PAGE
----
In the workshop, we discussed the impact introducing new learning can have on a team, particularly how important it is to adapt the introduction to individual needs in order that the learning can be a positive experience for all.

Unfortunately, we can’t assess where individual comfort and stretch zones end and where a person’s panic zone starts, but we can at least create a learning environment where team members are curious to learn and feel safe to leave their comfort zone. We can invite them into the stretch zone by slowing introducing the new technique whilst respecting their boundaries and remembering to be clear that the learning is in their interest as well as our own. It’s important to sequence the learning, starting off with one smaller / easier activity at a time and building up to larger / more challenging activities on a frequent basis.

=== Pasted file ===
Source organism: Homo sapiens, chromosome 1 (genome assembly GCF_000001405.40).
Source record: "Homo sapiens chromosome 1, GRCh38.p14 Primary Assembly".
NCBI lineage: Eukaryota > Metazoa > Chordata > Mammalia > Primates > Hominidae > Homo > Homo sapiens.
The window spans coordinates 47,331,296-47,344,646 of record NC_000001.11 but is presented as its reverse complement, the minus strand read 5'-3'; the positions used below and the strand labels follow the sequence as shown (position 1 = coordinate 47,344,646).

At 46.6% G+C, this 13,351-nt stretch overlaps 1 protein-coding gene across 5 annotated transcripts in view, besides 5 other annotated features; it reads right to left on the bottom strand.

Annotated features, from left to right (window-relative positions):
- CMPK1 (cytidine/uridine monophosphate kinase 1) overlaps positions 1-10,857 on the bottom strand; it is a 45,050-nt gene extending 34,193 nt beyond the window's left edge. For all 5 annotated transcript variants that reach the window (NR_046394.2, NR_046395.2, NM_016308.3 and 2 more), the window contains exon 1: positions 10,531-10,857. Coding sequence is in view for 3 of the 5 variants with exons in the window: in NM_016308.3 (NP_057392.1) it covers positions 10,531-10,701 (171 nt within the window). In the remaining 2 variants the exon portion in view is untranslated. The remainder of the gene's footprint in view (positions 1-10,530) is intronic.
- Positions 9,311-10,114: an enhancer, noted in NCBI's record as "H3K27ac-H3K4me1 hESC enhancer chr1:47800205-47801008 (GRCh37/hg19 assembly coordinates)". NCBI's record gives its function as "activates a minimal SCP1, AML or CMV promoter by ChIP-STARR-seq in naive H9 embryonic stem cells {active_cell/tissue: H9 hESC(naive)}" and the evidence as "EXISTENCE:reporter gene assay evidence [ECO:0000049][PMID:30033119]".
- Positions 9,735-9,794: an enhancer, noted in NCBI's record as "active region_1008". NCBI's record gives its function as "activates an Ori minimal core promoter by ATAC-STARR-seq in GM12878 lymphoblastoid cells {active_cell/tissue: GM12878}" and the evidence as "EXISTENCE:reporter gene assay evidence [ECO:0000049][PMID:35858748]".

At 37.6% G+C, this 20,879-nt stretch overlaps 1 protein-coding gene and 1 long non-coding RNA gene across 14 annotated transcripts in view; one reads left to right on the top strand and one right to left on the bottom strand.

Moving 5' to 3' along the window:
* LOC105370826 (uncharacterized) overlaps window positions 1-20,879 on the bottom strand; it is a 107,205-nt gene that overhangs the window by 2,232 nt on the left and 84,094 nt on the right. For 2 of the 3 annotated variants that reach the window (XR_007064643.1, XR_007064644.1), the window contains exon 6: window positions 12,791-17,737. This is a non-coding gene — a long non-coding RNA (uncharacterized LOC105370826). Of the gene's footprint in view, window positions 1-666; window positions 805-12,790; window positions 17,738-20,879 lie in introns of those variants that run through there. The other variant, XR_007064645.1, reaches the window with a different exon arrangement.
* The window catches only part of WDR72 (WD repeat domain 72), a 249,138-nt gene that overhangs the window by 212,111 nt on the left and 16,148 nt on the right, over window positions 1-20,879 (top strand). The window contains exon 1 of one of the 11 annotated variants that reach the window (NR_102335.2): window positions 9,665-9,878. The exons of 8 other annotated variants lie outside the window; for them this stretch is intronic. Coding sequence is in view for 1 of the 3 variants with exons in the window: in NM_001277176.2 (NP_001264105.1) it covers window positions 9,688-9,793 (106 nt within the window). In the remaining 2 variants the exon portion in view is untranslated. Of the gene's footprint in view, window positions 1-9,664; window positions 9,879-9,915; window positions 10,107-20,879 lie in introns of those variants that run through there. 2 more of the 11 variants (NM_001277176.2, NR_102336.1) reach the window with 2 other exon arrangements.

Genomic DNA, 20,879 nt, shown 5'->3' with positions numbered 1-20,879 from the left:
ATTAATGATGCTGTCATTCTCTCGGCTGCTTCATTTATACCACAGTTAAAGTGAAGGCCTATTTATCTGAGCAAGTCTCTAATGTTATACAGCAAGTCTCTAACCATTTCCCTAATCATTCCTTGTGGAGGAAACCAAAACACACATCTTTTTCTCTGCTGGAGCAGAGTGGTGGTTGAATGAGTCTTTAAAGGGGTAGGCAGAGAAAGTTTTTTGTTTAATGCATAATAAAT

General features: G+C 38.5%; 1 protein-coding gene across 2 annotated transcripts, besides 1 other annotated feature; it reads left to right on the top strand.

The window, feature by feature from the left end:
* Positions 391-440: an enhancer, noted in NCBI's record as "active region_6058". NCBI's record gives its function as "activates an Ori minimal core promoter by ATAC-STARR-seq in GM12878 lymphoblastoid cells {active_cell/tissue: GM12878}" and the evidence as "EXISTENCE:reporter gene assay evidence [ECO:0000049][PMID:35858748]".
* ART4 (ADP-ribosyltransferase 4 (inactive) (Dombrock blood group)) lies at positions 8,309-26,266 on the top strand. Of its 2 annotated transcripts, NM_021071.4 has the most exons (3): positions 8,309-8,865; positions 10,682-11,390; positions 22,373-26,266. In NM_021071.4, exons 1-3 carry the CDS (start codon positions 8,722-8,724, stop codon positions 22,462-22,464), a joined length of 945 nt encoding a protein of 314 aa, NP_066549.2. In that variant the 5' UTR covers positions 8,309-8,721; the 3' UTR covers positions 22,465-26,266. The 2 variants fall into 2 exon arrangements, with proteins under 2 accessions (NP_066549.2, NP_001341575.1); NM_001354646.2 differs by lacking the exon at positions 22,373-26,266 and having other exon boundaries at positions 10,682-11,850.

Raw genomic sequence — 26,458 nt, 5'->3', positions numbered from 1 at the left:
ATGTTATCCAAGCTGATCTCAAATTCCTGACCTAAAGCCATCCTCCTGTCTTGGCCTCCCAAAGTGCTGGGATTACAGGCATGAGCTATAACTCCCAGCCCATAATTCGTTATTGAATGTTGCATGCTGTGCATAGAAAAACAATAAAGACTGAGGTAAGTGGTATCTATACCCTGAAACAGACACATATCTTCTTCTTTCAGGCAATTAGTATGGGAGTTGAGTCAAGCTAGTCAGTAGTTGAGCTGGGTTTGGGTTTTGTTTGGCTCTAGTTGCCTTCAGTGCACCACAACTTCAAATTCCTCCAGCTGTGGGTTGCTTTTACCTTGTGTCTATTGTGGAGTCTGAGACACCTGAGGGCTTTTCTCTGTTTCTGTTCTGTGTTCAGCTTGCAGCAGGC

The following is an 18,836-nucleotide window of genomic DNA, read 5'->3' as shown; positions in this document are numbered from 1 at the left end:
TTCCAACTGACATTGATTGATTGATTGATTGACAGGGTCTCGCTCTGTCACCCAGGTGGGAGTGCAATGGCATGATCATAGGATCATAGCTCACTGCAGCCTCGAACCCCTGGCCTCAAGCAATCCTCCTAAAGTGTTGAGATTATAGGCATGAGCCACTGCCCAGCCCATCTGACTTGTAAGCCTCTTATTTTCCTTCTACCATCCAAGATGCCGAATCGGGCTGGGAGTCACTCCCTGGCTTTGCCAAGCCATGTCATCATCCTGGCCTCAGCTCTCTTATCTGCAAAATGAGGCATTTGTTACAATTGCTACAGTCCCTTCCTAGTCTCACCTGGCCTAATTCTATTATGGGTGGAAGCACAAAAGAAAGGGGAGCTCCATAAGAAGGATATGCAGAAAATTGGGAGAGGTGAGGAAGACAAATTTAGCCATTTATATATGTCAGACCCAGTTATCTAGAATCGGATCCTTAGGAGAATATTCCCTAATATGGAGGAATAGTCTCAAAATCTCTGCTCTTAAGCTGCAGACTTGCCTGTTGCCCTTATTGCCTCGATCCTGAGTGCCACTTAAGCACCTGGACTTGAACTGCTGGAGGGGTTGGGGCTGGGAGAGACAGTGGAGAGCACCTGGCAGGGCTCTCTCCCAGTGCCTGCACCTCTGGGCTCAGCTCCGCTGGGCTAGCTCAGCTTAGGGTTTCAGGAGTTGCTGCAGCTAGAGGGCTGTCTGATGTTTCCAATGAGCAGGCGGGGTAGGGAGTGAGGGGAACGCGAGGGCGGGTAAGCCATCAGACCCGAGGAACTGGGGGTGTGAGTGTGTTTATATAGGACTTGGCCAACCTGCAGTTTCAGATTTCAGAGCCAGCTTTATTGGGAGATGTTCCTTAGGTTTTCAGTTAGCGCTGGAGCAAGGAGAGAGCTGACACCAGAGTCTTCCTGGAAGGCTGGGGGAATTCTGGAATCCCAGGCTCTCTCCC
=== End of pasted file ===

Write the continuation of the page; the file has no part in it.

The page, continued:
Slowly ‘having a go’ at your new techniques invites your team members to join you in the stretch zone without having to be pushed, taking you from a hostile response to a joint learning experience that engages your teams.

So, now it’s your turn to ‘have a go’ — share your examples in the comments of how you’ve engaged your teams in the stretch zone, when using a new technique.

About Andrea Goodridge

Andrea Goodridge is the founder of Ad Florem, a leadership development consultancy that challenges leaders to improve their engagement with their teams and understand how their leadership impacts on their performance and that of their team. Andrea believes empowering staff to take initiative and solve issues, improves workplace relationships, creativity and motivation within the team.

With nearly twenty years’ experience working across private, public and not for profit sectors in the UK, Andrea is skilled at helping leaders embed new learning and new ways of thinking as a basis for a high-performance culture based on collaboration and trust. Positive and energetic, she challenges complacent thinking and habitual behaviour to create space for alignment and change.